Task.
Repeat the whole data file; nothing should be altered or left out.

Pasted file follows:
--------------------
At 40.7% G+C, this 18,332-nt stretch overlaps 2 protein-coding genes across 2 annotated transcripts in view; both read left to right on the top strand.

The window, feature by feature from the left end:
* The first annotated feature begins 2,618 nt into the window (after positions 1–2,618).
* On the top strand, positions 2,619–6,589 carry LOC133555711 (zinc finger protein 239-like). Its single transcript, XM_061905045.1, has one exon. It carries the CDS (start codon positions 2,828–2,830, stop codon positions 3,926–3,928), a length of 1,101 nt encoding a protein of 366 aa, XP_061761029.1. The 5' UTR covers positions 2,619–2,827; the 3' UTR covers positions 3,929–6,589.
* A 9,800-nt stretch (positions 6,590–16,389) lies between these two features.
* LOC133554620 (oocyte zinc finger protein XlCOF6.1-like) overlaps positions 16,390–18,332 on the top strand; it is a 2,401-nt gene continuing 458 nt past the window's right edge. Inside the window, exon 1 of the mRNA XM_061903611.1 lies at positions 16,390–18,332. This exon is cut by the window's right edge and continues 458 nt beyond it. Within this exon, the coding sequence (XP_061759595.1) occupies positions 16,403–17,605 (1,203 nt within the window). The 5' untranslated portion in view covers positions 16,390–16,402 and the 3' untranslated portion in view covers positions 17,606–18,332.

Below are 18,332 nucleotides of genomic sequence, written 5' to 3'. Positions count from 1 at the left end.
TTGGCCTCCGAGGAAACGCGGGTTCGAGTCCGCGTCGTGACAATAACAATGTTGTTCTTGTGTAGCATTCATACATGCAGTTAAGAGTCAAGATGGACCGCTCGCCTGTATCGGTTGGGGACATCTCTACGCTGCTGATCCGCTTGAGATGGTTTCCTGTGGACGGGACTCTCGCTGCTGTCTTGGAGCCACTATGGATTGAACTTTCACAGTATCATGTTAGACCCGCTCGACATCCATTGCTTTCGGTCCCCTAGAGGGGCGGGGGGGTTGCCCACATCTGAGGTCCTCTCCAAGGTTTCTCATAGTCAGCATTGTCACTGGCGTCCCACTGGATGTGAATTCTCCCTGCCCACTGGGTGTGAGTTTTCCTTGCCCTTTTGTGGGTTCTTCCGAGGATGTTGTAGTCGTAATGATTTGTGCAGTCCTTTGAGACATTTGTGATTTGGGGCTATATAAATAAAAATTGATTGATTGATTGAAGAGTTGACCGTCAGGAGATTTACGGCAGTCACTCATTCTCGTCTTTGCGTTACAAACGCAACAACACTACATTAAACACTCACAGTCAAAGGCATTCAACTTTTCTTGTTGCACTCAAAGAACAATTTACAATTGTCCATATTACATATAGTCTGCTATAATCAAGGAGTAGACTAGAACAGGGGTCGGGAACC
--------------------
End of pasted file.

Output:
At 40.7% G+C, this 18,332-nt stretch overlaps 2 protein-coding genes across 2 annotated transcripts in view; both read left to right on the top strand.

The window, feature by feature from the left end:
* The first annotated feature begins 2,618 nt into the window (after positions 1–2,618).
* On the top strand, positions 2,619–6,589 carry LOC133555711 (zinc finger protein 239-like). Its single transcript, XM_061905045.1, has one exon. It carries the CDS (start codon positions 2,828–2,830, stop codon positions 3,926–3,928), a length of 1,101 nt encoding a protein of 366 aa, XP_061761029.1. The 5' UTR covers positions 2,619–2,827; the 3' UTR covers positions 3,929–6,589.
* A 9,800-nt stretch (positions 6,590–16,389) lies between these two features.
* LOC133554620 (oocyte zinc finger protein XlCOF6.1-like) overlaps positions 16,390–18,332 on the top strand; it is a 2,401-nt gene continuing 458 nt past the window's right edge. Inside the window, exon 1 of the mRNA XM_061903611.1 lies at positions 16,390–18,332. This exon is cut by the window's right edge and continues 458 nt beyond it. Within this exon, the coding sequence (XP_061759595.1) occupies positions 16,403–17,605 (1,203 nt within the window). The 5' untranslated portion in view covers positions 16,390–16,402 and the 3' untranslated portion in view covers positions 17,606–18,332.

Below are 18,332 nucleotides of genomic sequence, written 5' to 3'. Positions count from 1 at the left end.
TTGGCCTCCGAGGAAACGCGGGTTCGAGTCCGCGTCGTGACAATAACAATGTTGTTCTTGTGTAGCATTCATACATGCAGTTAAGAGTCAAGATGGACCGCTCGCCTGTATCGGTTGGGGACATCTCTACGCTGCTGATCCGCTTGAGATGGTTTCCTGTGGACGGGACTCTCGCTGCTGTCTTGGAGCCACTATGGATTGAACTTTCACAGTATCATGTTAGACCCGCTCGACATCCATTGCTTTCGGTCCCCTAGAGGGGCGGGGGGGTTGCCCACATCTGAGGTCCTCTCCAAGGTTTCTCATAGTCAGCATTGTCACTGGCGTCCCACTGGATGTGAATTCTCCCTGCCCACTGGGTGTGAGTTTTCCTTGCCCTTTTGTGGGTTCTTCCGAGGATGTTGTAGTCGTAATGATTTGTGCAGTCCTTTGAGACATTTGTGATTTGGGGCTATATAAATAAAAATTGATTGATTGATTGAAGAGTTGACCGTCAGGAGATTTACGGCAGTCACTCATTCTCGTCTTTGCGTTACAAACGCAACAACACTACATTAAACACTCACAGTCAAAGGCATTCAACTTTTCTTGTTGCACTCAAAGAACAATTTACAATTGTCCATATTACATATAGTCTGCTATAATCAAGGAGTAGACTAGAACAGGGGTCGGGAACC